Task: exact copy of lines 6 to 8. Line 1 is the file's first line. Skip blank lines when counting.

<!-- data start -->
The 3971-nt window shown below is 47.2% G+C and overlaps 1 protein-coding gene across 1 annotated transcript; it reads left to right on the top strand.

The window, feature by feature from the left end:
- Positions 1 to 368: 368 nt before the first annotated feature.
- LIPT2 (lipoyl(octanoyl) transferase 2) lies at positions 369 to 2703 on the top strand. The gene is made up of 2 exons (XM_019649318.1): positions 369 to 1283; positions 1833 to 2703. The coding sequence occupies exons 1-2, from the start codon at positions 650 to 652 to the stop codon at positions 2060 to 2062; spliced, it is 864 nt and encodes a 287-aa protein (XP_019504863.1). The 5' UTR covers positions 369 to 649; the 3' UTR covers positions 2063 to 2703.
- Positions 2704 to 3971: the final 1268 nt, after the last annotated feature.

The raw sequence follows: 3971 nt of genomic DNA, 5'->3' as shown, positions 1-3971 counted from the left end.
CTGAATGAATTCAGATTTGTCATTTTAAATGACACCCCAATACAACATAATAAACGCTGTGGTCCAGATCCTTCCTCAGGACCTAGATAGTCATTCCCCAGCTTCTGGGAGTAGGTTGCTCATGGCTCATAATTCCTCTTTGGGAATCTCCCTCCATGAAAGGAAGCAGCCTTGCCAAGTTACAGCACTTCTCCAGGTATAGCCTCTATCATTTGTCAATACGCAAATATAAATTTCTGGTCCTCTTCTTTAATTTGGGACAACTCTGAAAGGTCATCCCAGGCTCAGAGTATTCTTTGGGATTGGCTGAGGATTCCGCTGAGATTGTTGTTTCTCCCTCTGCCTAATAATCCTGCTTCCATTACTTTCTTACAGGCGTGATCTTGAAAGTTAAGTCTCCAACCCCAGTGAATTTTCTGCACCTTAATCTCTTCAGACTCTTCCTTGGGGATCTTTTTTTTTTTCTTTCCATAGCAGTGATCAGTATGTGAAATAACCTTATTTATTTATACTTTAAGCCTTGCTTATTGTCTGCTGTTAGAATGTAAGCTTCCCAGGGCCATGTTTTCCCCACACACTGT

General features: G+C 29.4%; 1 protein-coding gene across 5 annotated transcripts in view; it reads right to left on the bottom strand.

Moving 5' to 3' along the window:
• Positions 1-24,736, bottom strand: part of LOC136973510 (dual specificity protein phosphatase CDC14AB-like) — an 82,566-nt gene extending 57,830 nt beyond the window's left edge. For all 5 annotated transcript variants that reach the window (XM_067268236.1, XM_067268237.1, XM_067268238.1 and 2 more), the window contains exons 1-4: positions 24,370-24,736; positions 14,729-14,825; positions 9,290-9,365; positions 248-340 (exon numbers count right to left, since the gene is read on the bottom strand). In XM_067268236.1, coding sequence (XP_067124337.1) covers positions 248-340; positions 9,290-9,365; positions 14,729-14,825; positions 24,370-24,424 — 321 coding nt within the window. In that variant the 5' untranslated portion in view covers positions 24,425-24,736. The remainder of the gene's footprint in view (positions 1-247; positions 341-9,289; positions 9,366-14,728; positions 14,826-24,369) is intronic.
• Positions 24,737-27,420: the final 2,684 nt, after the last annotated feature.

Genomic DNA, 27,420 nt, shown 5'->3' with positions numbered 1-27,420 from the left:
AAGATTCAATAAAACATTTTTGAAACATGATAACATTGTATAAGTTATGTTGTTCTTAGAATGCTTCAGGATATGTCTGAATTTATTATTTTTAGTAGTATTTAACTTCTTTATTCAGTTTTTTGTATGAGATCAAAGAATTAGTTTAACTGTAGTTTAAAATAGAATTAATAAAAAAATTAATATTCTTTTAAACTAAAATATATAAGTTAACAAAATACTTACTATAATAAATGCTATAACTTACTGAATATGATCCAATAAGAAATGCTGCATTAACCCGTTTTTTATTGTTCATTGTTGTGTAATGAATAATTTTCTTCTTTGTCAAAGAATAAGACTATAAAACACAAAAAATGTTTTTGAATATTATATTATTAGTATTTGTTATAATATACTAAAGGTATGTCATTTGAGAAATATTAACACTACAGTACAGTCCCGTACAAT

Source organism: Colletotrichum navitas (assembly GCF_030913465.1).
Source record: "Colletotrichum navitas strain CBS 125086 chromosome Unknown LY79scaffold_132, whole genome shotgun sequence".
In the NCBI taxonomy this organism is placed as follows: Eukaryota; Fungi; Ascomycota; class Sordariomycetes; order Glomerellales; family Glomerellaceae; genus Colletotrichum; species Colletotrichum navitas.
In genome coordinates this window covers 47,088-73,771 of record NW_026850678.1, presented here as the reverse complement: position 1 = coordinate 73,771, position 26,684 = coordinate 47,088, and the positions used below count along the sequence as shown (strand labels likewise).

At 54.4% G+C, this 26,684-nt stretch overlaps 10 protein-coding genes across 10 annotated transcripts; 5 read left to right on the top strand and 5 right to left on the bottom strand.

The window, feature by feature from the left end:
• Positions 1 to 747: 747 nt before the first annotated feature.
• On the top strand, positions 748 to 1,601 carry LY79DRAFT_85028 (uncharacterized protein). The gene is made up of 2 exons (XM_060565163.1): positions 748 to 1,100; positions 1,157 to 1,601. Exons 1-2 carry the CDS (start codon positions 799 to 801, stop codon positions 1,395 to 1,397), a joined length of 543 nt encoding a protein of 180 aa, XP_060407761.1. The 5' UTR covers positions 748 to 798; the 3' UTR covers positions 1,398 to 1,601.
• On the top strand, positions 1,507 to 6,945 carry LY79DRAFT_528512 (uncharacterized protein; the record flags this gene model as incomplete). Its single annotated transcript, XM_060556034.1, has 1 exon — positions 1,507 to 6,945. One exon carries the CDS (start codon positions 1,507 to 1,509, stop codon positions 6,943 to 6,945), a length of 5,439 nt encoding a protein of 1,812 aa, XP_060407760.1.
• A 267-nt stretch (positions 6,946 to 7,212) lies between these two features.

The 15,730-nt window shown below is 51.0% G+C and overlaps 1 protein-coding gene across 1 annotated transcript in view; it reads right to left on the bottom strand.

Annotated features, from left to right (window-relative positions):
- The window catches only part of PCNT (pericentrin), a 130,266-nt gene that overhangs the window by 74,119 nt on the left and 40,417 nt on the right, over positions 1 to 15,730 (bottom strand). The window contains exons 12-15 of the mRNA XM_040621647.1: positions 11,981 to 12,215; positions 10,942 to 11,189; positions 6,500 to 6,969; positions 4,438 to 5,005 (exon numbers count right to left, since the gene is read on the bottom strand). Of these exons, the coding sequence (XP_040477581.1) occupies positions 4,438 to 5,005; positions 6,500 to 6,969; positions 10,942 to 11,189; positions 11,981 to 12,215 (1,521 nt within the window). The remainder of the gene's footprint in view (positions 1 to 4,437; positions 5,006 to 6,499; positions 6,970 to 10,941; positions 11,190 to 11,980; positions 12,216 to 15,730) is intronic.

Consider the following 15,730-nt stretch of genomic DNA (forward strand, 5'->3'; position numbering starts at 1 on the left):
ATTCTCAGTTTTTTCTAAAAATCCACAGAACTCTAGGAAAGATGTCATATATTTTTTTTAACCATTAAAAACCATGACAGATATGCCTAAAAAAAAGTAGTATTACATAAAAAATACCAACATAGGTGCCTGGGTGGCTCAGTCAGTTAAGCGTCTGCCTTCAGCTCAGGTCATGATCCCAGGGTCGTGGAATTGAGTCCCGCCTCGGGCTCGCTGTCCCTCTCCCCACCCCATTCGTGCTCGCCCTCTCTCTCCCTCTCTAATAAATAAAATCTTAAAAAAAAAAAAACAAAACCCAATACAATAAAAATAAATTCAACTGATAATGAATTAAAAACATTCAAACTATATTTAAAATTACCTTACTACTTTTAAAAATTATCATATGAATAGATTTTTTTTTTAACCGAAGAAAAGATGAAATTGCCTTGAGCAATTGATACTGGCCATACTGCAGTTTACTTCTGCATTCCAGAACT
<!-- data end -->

The raw sequence follows: 3971 nt of genomic DNA, 5'->3' as shown, positions 1-3971 counted from the left end.
CTGAATGAATTCAGATTTGTCATTTTAAATGACACCCCAATACAACATAATAAACGCTGTGGTCCAGATCCTTCCTCAGGACCTAGATAGTCATTCCCCAGCTTCTGGGAGTAGGTTGCTCATGGCTCATAATTCCTCTTTGGGAATCTCCCTCCATGAAAGGAAGCAGCCTTGCCAAGTTACAGCACTTCTCCAGGTATAGCCTCTATCATTTGTCAATACGCAAATATAAATTTCTGGTCCTCTTCTTTAATTTGGGACAACTCTGAAAGGTCATCCCAGGCTCAGAGTATTCTTTGGGATTGGCTGAGGATTCCGCTGAGATTGTTGTTTCTCCCTCTGCCTAATAATCCTGCTTCCATTACTTTCTTACAGGCGTGATCTTGAAAGTTAAGTCTCCAACCCCAGTGAATTTTCTGCACCTTAATCTCTTCAGACTCTTCCTTGGGGATCTTTTTTTTTTTCTTTCCATAGCAGTGATCAGTATGTGAAATAACCTTATTTATTTATACTTTAAGCCTTGCTTATTGTCTGCTGTTAGAATGTAAGCTTCCCAGGGCCATGTTTTCCCCACACACTGT

General features: G+C 29.4%; 1 protein-coding gene across 5 annotated transcripts in view; it reads right to left on the bottom strand.